Friday night when Rod Roy drags Main Street in downtown Hays he’ll be driving a 1955 Chevy Cameo pickup, one of only 10,000 made from 1955 to 1958 when the Detroit car maker introduced a stylish pickup with deluxe interior.
“It would have been considered a city man’s pick up,” said Roy. “You wouldn’t haul bales with it. It’s too nice. It wouldn’t be feasible for a farmer to haul pigs to town in it.”
Roy is a volunteer helping organize the third annual Thunder on the Plains car, truck and cycle show, which kicks off Friday night when the vehicles cruise Main. That will be followed by a free dance at the Downtown Pavilion with Hays’ favorite Jimmy Dee and the Fabulous Destinations.
It’s hard to say how many cars will show-up and pay the $25 entry fee to be part of the two-day cruise event, said Harold Bettis, also a volunteer organizer.
“We never know til that day,” Bettis said. “Last year we had 275 entries.”
While people may think a cruise night is just for classic cars, Bettis said the event is actually open to anyone who wants to show off a special car, truck or motorcycle.
That can mean a classic car, which is one that’s several decades old and has not been modified, he said, or an antique, or a street rod, which is a car that’s been modified. Then there are rat rods, Bettis said, which might be an old rusty unpainted car somebody found out in a field.
And there also will be drag racers and sprint cars. “That’s where the thunder comes from,” Bettis laughed.
Line-up for the cruise starts at 6 p.m. in the parking lot of Westlake Ace Hardware at 33rd and Vine Streets. A police escort will lead the cruisers down 27th Street to Main Street. Because Main Street is closed at 10th Street due to a water main break that’s being repaired, the cruisers will make a detour to 11th Street and Fort and back to Main via Ninth Street, then finish their drive to Early Childhood Connections, where they’ll drive around the block and head back to 11th and Main streets to park for the evening.
People are invited to bring their lawn chairs to the pavilion, where Jimmy Dee will be playing rock ’n roll from the 1950s, ’60s and ‘70s.
The idea is to recreate cruising like it was done back in the day, said Roy, who cruised downtown Main in the 1970s. He drove over from Stockton to be a part of the long line of cars that drove bumper to bumper for hours, up and down Main.
“We’re just trying to bring that old nostalgia back,” said Roy. Back in 1974 he had a 1967 Corvette with a 427 four speed.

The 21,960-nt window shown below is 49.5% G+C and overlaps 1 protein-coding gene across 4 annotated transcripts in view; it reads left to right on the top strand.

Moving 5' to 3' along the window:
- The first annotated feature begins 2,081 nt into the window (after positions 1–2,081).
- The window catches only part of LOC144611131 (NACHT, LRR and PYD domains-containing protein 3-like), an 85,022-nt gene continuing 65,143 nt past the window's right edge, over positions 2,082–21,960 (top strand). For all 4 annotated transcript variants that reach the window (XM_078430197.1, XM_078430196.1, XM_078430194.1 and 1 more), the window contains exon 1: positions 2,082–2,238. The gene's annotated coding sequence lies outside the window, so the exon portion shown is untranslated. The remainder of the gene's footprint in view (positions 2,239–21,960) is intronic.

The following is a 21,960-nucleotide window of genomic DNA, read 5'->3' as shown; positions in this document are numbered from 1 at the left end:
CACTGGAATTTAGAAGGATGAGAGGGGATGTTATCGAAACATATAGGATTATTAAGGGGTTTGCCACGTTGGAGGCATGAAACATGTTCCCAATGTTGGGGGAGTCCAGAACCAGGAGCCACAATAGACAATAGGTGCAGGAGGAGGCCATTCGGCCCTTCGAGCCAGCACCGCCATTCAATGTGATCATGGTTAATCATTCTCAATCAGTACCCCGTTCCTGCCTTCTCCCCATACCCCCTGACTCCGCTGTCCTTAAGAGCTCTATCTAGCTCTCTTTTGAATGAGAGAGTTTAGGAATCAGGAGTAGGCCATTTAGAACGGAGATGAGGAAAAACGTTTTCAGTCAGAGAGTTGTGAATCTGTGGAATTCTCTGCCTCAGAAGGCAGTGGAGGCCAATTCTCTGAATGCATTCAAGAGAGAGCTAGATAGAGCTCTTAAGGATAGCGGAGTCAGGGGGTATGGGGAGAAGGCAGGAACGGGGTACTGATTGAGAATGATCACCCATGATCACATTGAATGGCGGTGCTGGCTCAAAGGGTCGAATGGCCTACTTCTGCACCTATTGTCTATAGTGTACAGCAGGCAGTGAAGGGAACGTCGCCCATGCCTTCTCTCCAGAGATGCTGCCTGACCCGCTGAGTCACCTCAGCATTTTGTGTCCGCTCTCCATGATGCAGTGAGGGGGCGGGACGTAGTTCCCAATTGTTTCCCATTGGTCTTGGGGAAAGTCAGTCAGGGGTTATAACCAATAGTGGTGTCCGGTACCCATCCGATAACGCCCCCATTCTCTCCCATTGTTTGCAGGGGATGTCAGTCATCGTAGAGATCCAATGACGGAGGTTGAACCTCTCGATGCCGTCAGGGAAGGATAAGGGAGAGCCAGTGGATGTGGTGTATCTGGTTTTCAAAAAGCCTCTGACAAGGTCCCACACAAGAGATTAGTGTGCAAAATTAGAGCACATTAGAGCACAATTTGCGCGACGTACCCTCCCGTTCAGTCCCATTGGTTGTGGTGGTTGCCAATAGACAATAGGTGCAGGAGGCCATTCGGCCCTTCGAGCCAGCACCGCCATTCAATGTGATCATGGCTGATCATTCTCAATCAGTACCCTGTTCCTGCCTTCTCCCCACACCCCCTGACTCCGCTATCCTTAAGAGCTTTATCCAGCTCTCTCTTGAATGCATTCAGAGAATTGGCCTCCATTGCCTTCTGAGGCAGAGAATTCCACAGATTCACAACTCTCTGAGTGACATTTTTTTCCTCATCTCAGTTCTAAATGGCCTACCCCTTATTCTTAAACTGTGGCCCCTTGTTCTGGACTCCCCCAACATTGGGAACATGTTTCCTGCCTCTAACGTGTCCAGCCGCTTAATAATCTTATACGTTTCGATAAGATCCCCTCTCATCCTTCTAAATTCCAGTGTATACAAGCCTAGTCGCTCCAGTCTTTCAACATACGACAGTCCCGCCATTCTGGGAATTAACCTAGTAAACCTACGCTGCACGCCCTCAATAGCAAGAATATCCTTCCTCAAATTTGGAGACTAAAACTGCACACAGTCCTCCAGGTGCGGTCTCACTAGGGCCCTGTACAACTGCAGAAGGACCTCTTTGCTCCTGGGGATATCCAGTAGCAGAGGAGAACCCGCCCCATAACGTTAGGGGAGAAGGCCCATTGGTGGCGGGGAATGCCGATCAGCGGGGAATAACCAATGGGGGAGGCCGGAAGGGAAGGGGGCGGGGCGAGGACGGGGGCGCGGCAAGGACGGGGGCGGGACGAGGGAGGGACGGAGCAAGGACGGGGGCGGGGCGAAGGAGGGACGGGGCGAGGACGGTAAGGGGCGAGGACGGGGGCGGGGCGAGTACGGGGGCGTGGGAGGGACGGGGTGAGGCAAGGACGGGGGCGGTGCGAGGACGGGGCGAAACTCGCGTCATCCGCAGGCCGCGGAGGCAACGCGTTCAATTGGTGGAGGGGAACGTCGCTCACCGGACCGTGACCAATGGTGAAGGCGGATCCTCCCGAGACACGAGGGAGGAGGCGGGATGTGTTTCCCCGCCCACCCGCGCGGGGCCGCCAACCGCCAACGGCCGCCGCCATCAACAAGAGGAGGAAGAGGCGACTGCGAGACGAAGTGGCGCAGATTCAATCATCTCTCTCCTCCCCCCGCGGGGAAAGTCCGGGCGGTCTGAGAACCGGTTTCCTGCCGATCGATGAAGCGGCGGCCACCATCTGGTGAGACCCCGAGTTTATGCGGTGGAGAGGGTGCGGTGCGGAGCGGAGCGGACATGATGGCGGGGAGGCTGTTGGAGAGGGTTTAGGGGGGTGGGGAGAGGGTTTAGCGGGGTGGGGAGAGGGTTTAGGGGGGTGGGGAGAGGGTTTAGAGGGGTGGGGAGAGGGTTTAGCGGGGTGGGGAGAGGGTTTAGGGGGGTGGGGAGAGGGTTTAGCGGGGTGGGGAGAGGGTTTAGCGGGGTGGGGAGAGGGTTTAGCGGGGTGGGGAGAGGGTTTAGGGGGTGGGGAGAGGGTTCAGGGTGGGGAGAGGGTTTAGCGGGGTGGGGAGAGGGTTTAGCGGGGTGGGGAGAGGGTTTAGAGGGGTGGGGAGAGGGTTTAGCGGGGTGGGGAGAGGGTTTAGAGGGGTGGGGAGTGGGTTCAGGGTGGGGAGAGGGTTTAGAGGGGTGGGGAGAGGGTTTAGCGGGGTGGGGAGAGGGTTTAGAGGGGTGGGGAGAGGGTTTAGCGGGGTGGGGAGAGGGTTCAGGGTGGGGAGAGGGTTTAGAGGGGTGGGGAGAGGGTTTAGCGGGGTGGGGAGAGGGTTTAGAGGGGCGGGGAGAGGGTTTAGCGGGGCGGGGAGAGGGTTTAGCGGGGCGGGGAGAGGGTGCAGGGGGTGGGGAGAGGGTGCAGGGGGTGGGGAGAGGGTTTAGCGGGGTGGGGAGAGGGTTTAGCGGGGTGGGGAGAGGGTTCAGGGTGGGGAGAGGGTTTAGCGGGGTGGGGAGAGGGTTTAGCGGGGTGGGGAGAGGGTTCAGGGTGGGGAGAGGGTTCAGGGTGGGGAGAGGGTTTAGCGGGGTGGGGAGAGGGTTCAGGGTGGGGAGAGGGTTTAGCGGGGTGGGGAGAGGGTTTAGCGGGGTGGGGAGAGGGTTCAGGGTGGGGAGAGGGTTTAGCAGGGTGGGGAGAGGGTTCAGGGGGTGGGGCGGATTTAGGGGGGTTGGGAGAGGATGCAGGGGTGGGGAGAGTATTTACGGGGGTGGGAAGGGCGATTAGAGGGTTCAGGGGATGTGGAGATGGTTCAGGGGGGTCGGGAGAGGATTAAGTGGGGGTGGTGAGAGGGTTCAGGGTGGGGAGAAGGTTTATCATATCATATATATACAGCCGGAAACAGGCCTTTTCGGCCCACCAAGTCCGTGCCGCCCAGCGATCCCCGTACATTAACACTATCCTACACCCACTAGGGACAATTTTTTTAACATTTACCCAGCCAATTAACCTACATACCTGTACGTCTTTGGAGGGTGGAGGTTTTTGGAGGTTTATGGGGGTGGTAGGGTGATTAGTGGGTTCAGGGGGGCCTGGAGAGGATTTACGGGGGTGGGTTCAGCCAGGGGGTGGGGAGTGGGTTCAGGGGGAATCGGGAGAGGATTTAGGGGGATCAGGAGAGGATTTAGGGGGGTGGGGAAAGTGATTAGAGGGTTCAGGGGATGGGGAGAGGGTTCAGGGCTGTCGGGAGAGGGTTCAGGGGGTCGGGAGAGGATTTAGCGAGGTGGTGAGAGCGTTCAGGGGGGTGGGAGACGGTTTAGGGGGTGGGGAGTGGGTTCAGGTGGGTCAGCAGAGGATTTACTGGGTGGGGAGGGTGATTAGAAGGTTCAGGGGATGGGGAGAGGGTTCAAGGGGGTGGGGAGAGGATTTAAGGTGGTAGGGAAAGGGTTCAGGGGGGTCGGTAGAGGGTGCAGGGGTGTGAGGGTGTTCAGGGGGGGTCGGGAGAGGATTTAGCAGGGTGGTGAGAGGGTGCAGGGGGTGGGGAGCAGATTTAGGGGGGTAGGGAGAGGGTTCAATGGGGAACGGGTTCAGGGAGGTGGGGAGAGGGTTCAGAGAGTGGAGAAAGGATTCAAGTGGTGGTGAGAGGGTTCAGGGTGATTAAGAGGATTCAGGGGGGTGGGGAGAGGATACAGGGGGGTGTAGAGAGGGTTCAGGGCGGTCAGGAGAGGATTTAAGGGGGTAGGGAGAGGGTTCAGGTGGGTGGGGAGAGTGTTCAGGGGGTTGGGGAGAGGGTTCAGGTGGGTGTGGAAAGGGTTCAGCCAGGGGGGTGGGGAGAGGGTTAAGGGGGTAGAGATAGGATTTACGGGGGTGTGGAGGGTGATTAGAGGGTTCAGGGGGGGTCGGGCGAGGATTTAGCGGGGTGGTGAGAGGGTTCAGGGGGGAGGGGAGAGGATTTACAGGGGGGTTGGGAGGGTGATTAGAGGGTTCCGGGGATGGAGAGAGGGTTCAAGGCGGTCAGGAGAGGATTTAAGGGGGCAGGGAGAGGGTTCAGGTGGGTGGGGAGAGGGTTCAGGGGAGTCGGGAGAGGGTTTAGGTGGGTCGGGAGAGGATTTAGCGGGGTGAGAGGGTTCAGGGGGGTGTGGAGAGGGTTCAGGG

“I was very privileged. My dad helped me buy it,” Roy said. “I grew up on a farm and that was my payment for a year. We were at a car auction in Victoria and he started bidding on it. It really shocked me.”
Even newer muscle cars, like a Camaro, a Charger or a Challenger, are welcome.
Saturday’s events will be at Frontier Park East, Highway 183 Bypass, with car registration from 8 a.m. to noon and prizes awarded at 3 p.m. Each entry gets a goodie bag, and winners of numerous categories get a range of prizes, including some that take away cash.
The event is free to the public, and attendees vote for their favorite for the People’s Choice. Vendors will have a broad range of food for sale from pulled pork sandwiches, brats and burgers, and Mexican food, to snow cones, lemonade and funnel cake.
All Proceeds from the event are donated to local charities. In 2016, the show raised $2,500, and in 2017 it raised $3,500, Roy said.
“I anticipate over $5,000 this year,” he said.
About 15 volunteers organize the event each year, Roy said, meeting once a month at Auto World, one of a couple hundred sponsors.
“We have good volunteers and really, really good sponsors,” he said. “That’s the key right there.”
As for Bettis, he’ll be driving a street rod that he bought from a friend in Hays three weeks ago.
“I have a 1941 Ford with a new V-8 and automatic transmission and air conditioning,” he said. He’s vowed he'll stick with the Ford and won’t be buying any more cruise cars.
“I keep saying this is my last one, but we’ll see,” he said. “I started when I was about 14 buying cars and fixing them up and selling them. It’s just a habit.”
CORRECTION: The original version of this artcile contained incorrect information. All proceeds from the show are donated to charity. Also, attendees vote only for their favorite, which results in the People’s Choice Award. The HDN apologizes for the error.